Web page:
Cancer is a disease of the cells.
The body is made up of millions of cells. There are about 200 different types which all do different jobs, have different shapes and behave in different ways. For example, a muscle cell is different to a bone cell, which is different to a skin cell and so on.
Throughout your child's life, cells continue to divide and make copies of themselves. These new cells help them grow or they replace older cells. However, if something goes wrong when the cells are dividing, an abnormal cell may be produced. When this happens, the cell usually destroys itself.
Sometimes abnormal cells continue to divide, producing more abnormal cells. In some cases, they divide and grow faster than normal cells. Cancer is the name given to an abnormal growth of malignant cells. ‘Malignant’ means that the abnormal cells have the potential to spread to other parts of the body if they are not treated. You may also hear the word ‘malignant’ being used to mean cancer.
Types of cancer
Solid cancers or tumours
This is when a lump forms because the cells in a particular part of the body, such as the bones, muscles, brain or lymph nodes, have divided and multiplied abnormally. Not all tumours are cancerous. If your child has been diagnosed with a ‘benign’ tumour, this means it is not cancer. A benign tumour doesn’t have the ability to spread to other parts of their body and it will only start causing problems if it grows too large and interferes with how their body works.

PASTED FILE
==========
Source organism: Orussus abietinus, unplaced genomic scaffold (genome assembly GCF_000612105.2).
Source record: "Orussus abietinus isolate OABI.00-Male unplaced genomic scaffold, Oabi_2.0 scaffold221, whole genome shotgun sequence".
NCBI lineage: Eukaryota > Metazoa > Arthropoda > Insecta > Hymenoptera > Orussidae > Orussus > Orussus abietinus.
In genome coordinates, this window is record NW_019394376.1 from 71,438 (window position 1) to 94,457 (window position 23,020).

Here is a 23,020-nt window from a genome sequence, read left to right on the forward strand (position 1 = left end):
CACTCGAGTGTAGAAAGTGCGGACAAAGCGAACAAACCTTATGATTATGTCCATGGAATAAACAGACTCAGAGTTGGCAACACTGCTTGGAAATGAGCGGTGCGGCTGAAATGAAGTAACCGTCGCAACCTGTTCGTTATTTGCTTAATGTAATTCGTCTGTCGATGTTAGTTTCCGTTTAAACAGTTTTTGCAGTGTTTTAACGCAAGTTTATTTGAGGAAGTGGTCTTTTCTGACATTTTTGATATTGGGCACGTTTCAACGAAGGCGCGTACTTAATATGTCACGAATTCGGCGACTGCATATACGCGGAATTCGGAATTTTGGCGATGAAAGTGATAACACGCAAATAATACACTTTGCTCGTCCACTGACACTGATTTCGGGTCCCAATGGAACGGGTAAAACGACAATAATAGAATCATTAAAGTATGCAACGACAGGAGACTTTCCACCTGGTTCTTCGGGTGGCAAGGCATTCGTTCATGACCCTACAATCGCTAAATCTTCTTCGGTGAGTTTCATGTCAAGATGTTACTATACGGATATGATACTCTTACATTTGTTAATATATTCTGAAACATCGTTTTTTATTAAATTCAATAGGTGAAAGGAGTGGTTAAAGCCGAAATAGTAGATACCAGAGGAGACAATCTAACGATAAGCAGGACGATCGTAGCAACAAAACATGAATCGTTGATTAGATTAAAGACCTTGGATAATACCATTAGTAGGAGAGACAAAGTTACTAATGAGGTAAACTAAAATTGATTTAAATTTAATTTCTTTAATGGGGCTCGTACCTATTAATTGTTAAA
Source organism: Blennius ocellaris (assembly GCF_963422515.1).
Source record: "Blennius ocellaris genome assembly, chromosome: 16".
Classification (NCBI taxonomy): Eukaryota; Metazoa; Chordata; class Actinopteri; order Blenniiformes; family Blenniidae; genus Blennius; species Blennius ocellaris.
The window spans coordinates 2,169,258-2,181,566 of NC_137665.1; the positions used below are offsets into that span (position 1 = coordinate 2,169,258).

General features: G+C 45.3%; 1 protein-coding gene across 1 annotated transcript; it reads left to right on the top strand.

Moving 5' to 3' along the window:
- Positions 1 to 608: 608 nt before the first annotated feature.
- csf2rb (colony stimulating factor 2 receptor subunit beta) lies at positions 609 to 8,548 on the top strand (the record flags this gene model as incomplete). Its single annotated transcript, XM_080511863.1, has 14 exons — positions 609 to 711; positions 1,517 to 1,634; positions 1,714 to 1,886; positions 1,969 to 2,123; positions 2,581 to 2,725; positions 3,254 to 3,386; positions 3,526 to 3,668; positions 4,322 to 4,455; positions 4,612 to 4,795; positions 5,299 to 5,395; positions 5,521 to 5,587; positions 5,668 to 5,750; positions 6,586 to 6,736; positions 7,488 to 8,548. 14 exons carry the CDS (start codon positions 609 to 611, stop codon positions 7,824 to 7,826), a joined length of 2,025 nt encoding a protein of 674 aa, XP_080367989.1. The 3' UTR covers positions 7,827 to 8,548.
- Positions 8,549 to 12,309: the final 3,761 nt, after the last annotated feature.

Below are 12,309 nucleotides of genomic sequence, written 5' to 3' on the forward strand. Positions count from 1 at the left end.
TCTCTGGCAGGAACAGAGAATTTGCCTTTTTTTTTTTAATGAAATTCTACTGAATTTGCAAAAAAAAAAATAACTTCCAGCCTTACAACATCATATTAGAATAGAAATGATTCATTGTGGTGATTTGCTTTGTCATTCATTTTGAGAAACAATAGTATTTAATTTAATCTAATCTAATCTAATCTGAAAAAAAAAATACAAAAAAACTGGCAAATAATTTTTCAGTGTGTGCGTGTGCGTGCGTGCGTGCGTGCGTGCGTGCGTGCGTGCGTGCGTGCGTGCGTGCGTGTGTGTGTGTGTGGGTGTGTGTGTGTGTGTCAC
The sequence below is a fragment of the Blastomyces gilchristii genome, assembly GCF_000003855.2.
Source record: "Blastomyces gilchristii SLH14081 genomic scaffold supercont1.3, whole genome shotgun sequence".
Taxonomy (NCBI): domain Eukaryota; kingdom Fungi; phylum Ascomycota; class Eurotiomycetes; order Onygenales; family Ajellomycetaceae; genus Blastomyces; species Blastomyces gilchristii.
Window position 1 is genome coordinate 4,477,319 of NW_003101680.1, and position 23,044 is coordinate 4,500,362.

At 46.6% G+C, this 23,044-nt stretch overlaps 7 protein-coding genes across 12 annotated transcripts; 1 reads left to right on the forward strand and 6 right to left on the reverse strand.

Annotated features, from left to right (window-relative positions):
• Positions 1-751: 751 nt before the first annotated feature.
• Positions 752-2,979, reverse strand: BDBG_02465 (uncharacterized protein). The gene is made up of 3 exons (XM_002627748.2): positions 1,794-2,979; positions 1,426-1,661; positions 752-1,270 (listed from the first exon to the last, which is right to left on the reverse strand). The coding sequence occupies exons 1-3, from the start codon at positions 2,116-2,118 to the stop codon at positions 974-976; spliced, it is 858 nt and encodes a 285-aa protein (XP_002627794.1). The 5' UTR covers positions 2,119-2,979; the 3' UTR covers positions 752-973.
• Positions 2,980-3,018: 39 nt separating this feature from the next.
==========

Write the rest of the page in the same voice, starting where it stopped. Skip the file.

However, malignant tumours do have the ability to spread through cells breaking away from the lump and beginning to grow in another part of the body. They are classified by how far they have spread (their stage) and how abnormal they look under the microscope (their grade).
Leukaemias occur when the blood cells divide and multiply abnormally. The most common types of leukaemia in young people, Acute lymphoblastic leukaemia (ALL) and Acute myeloid leukaemia (AML), are named after the white blood cells that are affected by the cancer.
Lymphomas occur when the cells of the lymphatic system divide or multiply abnormally. This can produce large lumps in the lymph glands, which are located in the neck, groin, under the armpit and throughout the body.
For more information about particular cancers, see our Types of cancer section.
Updated January 2015, next planned review 2017.